The past decade has witnessed an alarming increase in the number of newborn infants who suffer through withdrawal from a variety of opioid drugs (narcotics). Prenatal exposure to these drugs may occur in the setting of maternal abuse of illicit substances (e.g., heroin) or in situations where the mother is receiving supervised treatment for addiction with drugs such as methadone or buprenorphine. But more and more frequently, infants are being affected by exposure in the womb to prescription painkillers. In many cases, these powerful drugs are being ordered by physicians to treat pain associated with a chronic maternal condition, but sometimes mothers obtain these drugs surreptitiously.
The revised American Academy of Pediatrics clinical report, "Neonatal Drug Withdrawal," appearing in the February 2012 Pediatrics (published online Jan. 30), outlines steps that clinicians and hospitals can take to identify and monitor infants exposed to opioids and other drugs of addiction. The report also updates information from the medical literature about current treatment options for neonatal opioid withdrawal and highlights the need for further research to develop treatments that are safer and more effective and that will result in a shorter treatment time and hospital stay. Reducing the number of cases of neonatal opioid withdrawal will require a partnership of the medical community with government and other health organizations to educate women and providers about this problem, to identify alternative pain management options during pregnancy, and to eliminate non-prescribed access to powerful painkillers.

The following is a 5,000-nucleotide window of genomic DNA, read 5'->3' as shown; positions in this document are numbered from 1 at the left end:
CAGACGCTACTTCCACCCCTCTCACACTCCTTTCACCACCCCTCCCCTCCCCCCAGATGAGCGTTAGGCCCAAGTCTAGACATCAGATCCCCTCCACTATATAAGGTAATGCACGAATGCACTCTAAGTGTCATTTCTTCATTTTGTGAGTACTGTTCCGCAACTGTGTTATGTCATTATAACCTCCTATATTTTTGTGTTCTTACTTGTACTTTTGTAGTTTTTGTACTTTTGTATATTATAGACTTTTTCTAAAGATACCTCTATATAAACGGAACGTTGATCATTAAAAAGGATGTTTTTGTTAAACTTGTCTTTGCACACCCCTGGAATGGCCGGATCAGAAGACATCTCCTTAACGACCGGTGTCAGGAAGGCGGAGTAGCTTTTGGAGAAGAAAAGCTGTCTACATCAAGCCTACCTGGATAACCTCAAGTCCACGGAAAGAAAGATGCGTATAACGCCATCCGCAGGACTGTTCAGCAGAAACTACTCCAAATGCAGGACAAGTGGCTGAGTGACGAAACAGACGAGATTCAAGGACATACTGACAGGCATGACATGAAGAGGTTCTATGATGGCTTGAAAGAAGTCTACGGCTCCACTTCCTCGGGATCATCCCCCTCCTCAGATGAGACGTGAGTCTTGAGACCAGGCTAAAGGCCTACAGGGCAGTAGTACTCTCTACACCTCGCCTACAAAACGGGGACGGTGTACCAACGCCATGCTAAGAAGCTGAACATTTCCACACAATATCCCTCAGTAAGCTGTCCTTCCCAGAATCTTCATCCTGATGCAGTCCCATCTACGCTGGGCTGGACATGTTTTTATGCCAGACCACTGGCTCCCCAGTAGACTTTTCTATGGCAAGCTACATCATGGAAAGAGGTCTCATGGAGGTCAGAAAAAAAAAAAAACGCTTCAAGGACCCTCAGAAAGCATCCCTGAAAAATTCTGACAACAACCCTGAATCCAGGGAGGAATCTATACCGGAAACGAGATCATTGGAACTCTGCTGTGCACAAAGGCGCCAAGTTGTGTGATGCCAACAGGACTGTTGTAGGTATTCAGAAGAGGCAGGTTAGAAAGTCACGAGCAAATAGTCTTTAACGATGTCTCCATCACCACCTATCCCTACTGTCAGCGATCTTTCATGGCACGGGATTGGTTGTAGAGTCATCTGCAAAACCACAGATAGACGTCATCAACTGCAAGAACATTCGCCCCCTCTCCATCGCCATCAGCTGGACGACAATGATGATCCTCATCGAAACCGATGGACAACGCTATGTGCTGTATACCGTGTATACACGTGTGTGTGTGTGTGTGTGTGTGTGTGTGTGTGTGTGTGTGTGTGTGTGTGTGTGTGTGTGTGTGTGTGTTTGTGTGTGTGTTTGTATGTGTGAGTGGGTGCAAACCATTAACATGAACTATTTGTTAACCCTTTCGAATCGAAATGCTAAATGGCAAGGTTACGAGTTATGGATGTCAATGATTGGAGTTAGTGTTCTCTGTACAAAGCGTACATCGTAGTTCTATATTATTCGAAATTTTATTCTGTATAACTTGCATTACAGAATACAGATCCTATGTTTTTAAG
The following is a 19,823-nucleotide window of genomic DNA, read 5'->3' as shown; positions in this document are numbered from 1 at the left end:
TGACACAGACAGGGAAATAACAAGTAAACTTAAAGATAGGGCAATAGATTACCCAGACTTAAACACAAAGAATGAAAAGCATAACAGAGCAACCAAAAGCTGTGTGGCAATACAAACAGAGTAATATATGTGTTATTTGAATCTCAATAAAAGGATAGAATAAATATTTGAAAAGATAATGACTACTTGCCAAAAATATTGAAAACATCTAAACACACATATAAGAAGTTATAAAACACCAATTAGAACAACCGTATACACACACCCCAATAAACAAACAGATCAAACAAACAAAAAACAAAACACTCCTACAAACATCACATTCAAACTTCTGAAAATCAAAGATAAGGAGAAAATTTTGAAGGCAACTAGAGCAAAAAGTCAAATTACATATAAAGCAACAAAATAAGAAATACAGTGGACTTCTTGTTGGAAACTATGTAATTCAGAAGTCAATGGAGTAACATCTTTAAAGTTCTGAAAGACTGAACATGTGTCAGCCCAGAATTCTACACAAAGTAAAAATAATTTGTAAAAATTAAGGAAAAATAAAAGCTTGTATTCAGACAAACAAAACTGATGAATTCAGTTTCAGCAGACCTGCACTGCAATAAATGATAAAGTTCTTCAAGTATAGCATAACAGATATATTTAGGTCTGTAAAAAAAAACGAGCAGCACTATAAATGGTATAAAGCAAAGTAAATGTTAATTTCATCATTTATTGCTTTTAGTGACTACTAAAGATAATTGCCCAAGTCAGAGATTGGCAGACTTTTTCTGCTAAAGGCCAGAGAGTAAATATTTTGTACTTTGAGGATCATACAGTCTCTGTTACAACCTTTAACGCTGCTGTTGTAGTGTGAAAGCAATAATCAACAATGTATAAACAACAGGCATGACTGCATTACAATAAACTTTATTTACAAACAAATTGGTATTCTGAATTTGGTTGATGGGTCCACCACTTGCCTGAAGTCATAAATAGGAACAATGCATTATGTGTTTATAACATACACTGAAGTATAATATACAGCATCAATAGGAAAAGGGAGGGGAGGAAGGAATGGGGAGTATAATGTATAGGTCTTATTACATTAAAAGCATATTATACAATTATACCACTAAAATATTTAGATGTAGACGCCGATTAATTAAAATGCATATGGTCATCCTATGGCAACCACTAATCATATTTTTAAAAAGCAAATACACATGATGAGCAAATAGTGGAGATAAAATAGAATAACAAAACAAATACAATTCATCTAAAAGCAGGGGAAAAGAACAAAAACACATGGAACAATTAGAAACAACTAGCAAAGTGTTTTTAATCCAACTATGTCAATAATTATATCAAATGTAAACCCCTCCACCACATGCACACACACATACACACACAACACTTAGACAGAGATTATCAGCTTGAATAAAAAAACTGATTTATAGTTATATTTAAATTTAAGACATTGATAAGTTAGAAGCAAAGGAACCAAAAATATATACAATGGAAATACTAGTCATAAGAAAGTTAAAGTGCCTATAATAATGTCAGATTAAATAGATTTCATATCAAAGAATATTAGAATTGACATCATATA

The American Academy of Pediatrics is an organization of 60,000
primary care pediatricians, pediatric medical subspecialists and
pediatric surgical specialists dedicated to the health, safety and
well-being of infants, children, adolescents and young adults.